I’m almost certain that homemade bread is good for the soul. The process of making the dough, the smell as it bakes and that first taste when it’s fresh from oven – it really does make me feel good. I love making a batch of […]
I know that for the last couple of years (whilst I was living in the USA) I’ve offered you recipes for sweet treats to celebrate St Patrick’s day, but this year I thought that I might go down a more traditional route.
I’ve only made soda bread once before, a long time ago, and if I’m honest, I wasn’t a massive fan of it. It was a plain recipe and with no other flavourings I found the taste of the baking soda to be a bit overpowering. Thankfully though that’s not the case with this one! The buttery leeks and rich, tangy cheddar make this a delicious loaf. It’s wonderful for mopping up soups and stews and all manner of hearty meals.
makes 1 loaf
1 medium leek
150g spelt flour
150g whole wheat flour
1 1/2 tbsp baking powder
1 tsp bicarbonate of soda
100g grated cheddar
mixed seeds (optional)
Pre-heat your oven to 220°c and if you have a baking stone then put that in the oven to pre-heat.
Melt the butter in a frying pan and then set aside two-thirds of it. Thinly slice the leek and gently fry it in the remaining butter until it is just starting to become golden. Set aside.
Whisk together the flours and raising agents in a large mixing bowl. Stir in the leeks and grated cheese (keep a little cheese back to top the loaf).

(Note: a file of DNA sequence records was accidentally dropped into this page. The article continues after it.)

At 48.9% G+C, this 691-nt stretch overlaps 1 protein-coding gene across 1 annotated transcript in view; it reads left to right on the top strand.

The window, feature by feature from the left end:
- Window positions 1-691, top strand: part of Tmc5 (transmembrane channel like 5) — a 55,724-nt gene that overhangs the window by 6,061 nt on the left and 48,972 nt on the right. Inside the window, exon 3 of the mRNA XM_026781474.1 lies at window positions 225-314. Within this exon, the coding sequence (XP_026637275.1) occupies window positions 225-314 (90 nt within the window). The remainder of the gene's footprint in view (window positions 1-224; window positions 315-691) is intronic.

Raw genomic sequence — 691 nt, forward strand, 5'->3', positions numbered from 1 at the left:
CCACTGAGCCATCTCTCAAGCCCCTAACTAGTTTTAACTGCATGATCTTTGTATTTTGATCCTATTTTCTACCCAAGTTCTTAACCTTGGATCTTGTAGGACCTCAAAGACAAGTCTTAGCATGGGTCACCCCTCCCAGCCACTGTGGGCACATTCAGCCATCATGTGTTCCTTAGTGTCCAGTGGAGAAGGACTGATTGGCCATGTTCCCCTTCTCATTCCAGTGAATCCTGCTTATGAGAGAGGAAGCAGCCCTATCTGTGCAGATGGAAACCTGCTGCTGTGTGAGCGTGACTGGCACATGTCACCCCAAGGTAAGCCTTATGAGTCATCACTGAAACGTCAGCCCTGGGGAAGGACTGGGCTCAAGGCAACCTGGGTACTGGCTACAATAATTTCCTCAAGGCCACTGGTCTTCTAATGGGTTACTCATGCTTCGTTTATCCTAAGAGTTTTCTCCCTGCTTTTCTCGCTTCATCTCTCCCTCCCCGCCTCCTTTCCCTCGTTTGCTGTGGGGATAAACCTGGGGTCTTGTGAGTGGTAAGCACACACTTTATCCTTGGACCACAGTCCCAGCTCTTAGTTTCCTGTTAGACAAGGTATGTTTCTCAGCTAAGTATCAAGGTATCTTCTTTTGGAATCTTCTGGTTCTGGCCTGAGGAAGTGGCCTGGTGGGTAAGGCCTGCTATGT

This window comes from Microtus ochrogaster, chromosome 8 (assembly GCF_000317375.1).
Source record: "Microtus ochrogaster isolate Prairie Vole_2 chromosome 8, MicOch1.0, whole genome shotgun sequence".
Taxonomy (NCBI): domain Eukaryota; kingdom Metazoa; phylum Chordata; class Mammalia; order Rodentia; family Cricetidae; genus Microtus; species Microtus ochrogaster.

Combine the melted butter that you put aside earlier with the buttermilk and then use this to bring everything together to form a soft ball of dough. Give this a very brief knead on a floured surface before shaping it into a neat ball. Cut a cross in the top of the loaf and then sprinkle on the reserved cheese and the seeds if you’re using them.
Transfer the loaf to either the hot baking stone or a lightly greased tray and bake it for about 40 minutes, by which time it should be crusty and golden brown.
Can anyone resist a warm toasted teacake dripping with melted butter? I know I can’t. Home made teacakes (like most things) are far superior to their shop-bought cousins. The fruit is more juicy, the spices are brighter and the texture is less spongy. All in all they make a pretty delicious treat.
I use malt extract in my recipe in place of sugar and really like the extra depth of flavour that it adds. These don’t have the full on sticky richness of something like malt loaf (although that is one of my favourites), there’s just a nice little bit of extra sweetness from the malt.
These are delicious for breakfast or as an afternoon pick-me-up.
350g strong white bread flour
1 sachet fast acting yeast
1/2 tsp salt
1 tsp allspice
30g malt extract
150g dried fruit (I used sultanas and apricots)
a little flavourless oil
Sift the flour and spices together into a large mixing bowl and then mix through the salt, sugar and yeast with a fork.
Combine the butter, milk and malt extract in a pan and gently warm them a little so that the butter melts (or just do it in the microwave) but don’t let it get too hot.
Add the warm liquid to the dry ingredients, a little at a time, bearing in mind that you may not need all of the liquid, until you have a soft but not sticky ball of dough.
Lightly oil your hands and the work surface and then knead the dough for 5 minutes or so until it becomes smooth and springy.